Rotorua's Ngahihi Bidois learned to fish before he learned to ride a bike.
Now he's been appointed to a role where he hopes to see his dream of getting more kids to fish and hunt earlier in life come to fruition.
Bidois is believed to be the first Te Arawa descendant appointed as Eastern Region Fish and Game Council chairman.
The Bidois whānau is from the banks of the Awahou River mouth at Ngongotahā where they have hosted fishermen and women from all over the world for many years.
He also grew up fishing on Lakes Rotoiti, Tarawera, Taupō, Rotoaira, Rotomahana and the Tongariro river.
"I learnt to row a boat and fish before I learnt to ride a bike ... I want to see future generations of kids also learn to fish and hunt, before they learn to ride a bike."
Bidois is a professional speaker and director who serves on various boards and trusts, including the Lakes District Health Board, Mangorewa Kaharoa Te Taumata Trust (a Ngati Rangiwewehi Ahu whenua trust) and Tauhara North No.2 Trust (a Ngāti Tahu and Ngāti Whaoa Ahu whenua trust).
"My first recollection of fly fishing is huddled under the front of my father's rowboat at night listening to everyone's fly lines whistling through the air and hearing the fishermen, such as Bob Manahi and my uncle Stubby, laughing and telling stories while they landed fish with splashing trout all around our boat."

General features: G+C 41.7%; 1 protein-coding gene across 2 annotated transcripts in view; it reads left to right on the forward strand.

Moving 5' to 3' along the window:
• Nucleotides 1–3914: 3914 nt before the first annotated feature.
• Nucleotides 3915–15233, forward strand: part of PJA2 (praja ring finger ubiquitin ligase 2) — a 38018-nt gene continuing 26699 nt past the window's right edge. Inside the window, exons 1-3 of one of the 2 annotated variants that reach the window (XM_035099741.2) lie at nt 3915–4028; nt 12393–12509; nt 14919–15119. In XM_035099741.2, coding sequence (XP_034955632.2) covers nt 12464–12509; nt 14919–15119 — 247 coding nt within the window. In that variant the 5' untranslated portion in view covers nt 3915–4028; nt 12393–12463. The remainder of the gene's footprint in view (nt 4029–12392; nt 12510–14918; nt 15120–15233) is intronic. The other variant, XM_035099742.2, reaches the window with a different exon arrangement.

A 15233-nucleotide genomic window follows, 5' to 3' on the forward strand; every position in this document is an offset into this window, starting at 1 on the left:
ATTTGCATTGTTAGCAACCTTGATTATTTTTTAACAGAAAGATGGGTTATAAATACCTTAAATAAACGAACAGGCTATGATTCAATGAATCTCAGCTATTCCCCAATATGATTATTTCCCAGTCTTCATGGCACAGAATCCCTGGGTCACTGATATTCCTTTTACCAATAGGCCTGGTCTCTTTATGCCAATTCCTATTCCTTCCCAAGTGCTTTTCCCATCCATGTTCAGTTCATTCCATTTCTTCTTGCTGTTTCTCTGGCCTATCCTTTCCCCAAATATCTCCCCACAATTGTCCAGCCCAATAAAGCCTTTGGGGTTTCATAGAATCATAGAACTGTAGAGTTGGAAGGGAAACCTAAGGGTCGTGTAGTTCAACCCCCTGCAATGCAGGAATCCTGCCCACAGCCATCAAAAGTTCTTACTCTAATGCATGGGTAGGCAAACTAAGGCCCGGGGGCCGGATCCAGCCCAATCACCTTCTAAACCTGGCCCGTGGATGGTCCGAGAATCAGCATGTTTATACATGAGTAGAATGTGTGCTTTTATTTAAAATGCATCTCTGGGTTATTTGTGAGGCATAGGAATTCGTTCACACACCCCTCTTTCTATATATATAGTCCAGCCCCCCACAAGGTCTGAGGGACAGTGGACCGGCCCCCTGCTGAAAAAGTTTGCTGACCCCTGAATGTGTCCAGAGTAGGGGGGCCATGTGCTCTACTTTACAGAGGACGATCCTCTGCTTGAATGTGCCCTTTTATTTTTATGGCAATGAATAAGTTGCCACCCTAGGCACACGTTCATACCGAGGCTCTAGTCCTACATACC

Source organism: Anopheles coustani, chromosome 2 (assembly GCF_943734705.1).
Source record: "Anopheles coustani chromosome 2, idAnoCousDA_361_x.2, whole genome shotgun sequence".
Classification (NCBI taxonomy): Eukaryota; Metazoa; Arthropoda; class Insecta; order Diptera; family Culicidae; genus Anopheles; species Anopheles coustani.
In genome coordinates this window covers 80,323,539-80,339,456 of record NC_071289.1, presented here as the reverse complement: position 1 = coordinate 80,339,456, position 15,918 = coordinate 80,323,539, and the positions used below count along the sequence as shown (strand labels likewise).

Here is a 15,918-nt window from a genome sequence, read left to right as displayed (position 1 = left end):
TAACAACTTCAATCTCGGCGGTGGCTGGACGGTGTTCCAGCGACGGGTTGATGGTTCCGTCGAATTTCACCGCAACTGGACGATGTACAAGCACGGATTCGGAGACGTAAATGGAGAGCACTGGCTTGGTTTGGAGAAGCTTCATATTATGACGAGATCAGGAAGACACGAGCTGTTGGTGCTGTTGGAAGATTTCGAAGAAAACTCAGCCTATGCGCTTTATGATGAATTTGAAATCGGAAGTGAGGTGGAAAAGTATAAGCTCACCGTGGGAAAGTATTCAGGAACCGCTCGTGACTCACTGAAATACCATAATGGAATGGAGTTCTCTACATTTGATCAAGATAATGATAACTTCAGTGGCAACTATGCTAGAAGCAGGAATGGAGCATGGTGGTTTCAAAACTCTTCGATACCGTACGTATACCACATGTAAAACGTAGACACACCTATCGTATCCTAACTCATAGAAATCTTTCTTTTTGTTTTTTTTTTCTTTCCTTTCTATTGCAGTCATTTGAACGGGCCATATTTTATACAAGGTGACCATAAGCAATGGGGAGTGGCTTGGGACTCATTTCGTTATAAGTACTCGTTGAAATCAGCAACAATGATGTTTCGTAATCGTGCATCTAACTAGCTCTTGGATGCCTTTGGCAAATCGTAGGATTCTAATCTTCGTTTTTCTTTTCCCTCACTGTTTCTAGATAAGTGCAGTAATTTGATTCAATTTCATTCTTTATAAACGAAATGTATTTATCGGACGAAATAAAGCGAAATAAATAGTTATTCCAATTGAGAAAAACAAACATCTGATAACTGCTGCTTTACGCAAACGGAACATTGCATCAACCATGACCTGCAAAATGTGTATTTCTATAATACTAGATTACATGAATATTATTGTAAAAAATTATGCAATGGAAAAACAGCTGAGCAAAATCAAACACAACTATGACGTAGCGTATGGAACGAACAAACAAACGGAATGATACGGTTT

While fishing was in his blood, hunting was not.
"I have only been hunting once. It was with my uncle Keepa Hiini. We caught a big boar after only walking for 10 minutes so I thought it was boring, excuse the pun, and never went hunting again."
He said the role of Fish and Game was to manage, maintain and enhance sport fish and game birds and their habitats in the best long-term interests for future generations of anglers and hunters.
"This certainly fits the values held by my whānau, hapū and iwi so the step to leadership was a natural one."
When asked how he felt about being the first known Te Arawa chairman of the council, he said: "I am very humbled by that and want to acknowledge other Te Arawa descendants such as Laurence Tamati and others who paved the way as Fish and Game councillors in previous years."
He said Eastern Fish and Game enjoyed a very good relationship with iwi and it was his goal to make it even better.
"Our main Fish and Game income is through fishing licence sales so another goal of mine is to attract more people to come fishing and hunting for generations to come."
He said trout was important kai locally.
"Trout on the Te Arawa marae table is to us what crayfish on the East Coast marae table is to the Ngāti Porou marae and other coastal iwi. Trout is a kai that enhances our manaakitanga of our manuhiri."
Eastern Regional Fish and Game Council manager Andy Garrick said up to 12 positions were available on each of the regional councils and this year the Eastern Region had exactly 12 candidates, so an election wasn't needed.
He said Bidois was unanimously appointed chairman.
He said the eastern region had for years been lucky to have diversity among its members and the new council had the added benefit of younger members to represent the interests of younger licence holders.
The new council took office on October 27 and had its inaugural meeting on November 11 with departing members of the outgoing council. Five former councillors didn't put their names forward again, including Barry Roderick who had served 21 years and had been a chairman for nine years.